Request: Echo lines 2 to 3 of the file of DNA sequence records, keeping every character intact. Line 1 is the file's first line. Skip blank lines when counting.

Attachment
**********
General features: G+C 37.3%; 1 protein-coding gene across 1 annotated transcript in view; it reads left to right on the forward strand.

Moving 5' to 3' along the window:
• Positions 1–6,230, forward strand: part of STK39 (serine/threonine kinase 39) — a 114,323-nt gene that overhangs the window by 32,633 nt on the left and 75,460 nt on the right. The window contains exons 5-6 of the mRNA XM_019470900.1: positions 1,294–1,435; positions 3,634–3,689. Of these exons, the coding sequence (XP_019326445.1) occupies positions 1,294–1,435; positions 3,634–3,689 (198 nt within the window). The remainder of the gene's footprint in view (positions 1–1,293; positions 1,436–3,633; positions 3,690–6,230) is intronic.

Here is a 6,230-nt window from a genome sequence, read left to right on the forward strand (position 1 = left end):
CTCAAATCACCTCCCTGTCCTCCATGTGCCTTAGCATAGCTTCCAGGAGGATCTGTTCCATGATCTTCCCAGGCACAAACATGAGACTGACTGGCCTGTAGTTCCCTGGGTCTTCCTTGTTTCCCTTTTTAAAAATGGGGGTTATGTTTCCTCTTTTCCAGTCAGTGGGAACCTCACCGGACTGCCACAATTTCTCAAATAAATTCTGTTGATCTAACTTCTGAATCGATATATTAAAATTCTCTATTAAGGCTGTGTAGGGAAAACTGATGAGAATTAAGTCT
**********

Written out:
Moving 5' to 3' along the window:
• Positions 1–6,230, forward strand: part of STK39 (serine/threonine kinase 39) — a 114,323-nt gene that overhangs the window by 32,633 nt on the left and 75,460 nt on the right. The window contains exons 5-6 of the mRNA XM_019470900.1: positions 1,294–1,435; positions 3,634–3,689. Of these exons, the coding sequence (XP_019326445.1) occupies positions 1,294–1,435; positions 3,634–3,689 (198 nt within the window). The remainder of the gene's footprint in view (positions 1–1,293; positions 1,436–3,633; positions 3,690–6,230) is intronic.